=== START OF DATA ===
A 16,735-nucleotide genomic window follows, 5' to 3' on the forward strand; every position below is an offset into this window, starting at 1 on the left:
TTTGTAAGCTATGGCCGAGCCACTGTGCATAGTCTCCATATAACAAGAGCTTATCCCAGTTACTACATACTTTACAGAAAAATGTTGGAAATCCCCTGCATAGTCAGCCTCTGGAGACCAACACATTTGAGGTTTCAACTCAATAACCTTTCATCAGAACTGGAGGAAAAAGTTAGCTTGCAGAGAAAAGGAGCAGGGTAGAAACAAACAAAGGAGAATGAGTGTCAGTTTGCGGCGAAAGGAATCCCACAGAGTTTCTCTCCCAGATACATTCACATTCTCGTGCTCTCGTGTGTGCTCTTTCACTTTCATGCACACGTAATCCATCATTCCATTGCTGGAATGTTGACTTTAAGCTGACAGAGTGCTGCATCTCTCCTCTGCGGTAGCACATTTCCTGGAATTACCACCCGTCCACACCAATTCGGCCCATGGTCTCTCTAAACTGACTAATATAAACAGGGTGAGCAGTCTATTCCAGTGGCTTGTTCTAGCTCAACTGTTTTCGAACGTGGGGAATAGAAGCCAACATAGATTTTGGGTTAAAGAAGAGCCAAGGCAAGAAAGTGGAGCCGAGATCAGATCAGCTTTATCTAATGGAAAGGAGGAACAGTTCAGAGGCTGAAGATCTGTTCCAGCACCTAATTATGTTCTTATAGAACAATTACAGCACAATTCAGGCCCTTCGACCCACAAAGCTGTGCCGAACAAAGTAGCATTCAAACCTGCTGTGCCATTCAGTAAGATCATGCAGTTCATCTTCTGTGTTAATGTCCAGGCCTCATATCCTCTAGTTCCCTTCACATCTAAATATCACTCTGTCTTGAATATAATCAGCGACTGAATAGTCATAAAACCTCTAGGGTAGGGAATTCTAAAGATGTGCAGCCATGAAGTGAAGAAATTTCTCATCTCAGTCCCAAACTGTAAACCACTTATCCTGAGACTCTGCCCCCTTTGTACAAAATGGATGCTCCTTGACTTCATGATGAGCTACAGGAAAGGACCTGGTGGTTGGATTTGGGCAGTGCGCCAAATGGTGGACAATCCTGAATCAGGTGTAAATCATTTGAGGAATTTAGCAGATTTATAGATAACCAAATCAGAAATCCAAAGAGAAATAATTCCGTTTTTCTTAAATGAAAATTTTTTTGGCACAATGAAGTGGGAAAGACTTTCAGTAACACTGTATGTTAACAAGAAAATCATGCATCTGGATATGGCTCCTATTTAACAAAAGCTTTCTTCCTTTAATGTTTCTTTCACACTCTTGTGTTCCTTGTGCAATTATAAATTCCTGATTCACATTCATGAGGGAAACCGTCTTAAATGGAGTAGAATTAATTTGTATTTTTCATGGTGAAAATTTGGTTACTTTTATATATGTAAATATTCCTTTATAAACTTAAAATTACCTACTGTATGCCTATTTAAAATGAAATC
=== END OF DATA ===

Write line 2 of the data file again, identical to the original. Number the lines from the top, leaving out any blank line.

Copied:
TTTGTAAGCTATGGCCGAGCCACTGTGCATAGTCTCCATATAACAAGAGCTTATCCCAGTTACTACATACTTTACAGAAAAATGTTGGAAATCCCCTGCATAGTCAGCCTCTGGAGACCAACACATTTGAGGTTTCAACTCAATAACCTTTCATCAGAACTGGAGGAAAAAGTTAGCTTGCAGAGAAAAGGAGCAGGGTAGAAACAAACAAAGGAGAATGAGTGTCAGTTTGCGGCGAAAGGAATCCCACAGAGTTTCTCTCCCAGATACATTCACATTCTCGTGCTCTCGTGTGTGCTCTTTCACTTTCATGCACACGTAATCCATCATTCCATTGCTGGAATGTTGACTTTAAGCTGACAGAGTGCTGCATCTCTCCTCTGCGGTAGCACATTTCCTGGAATTACCACCCGTCCACACCAATTCGGCCCATGGTCTCTCTAAACTGACTAATATAAACAGGGTGAGCAGTCTATTCCAGTGGCTTGTTCTAGCTCAACTGTTTTCGAACGTGGGGAATAGAAGCCAACATAGATTTTGGGTTAAAGAAGAGCCAAGGCAAGAAAGTGGAGCCGAGATCAGATCAGCTTTATCTAATGGAAAGGAGGAACAGTTCAGAGGCTGAAGATCTGTTCCAGCACCTAATTATGTTCTTATAGAACAATTACAGCACAATTCAGGCCCTTCGACCCACAAAGCTGTGCCGAACAAAGTAGCATTCAAACCTGCTGTGCCATTCAGTAAGATCATGCAGTTCATCTTCTGTGTTAATGTCCAGGCCTCATATCCTCTAGTTCCCTTCACATCTAAATATCACTCTGTCTTGAATATAATCAGCGACTGAATAGTCATAAAACCTCTAGGGTAGGGAATTCTAAAGATGTGCAGCCATGAAGTGAAGAAATTTCTCATCTCAGTCCCAAACTGTAAACCACTTATCCTGAGACTCTGCCCCCTTTGTACAAAATGGATGCTCCTTGACTTCATGATGAGCTACAGGAAAGGACCTGGTGGTTGGATTTGGGCAGTGCGCCAAATGGTGGACAATCCTGAATCAGGTGTAAATCATTTGAGGAATTTAGCAGATTTATAGATAACCAAATCAGAAATCCAAAGAGAAATAATTCCGTTTTTCTTAAATGAAAATTTTTTTGGCACAATGAAGTGGGAAAGACTTTCAGTAACACTGTATGTTAACAAGAAAATCATGCATCTGGATATGGCTCCTATTTAACAAAAGCTTTCTTCCTTTAATGTTTCTTTCACACTCTTGTGTTCCTTGTGCAATTATAAATTCCTGATTCACATTCATGAGGGAAACCGTCTTAAATGGAGTAGAATTAATTTGTATTTTTCATGGTGAAAATTTGGTTACTTTTATATATGTAAATATTCCTTTATAAACTTAAAATTACCTACTGTATGCCTATTTAAAATGAAATC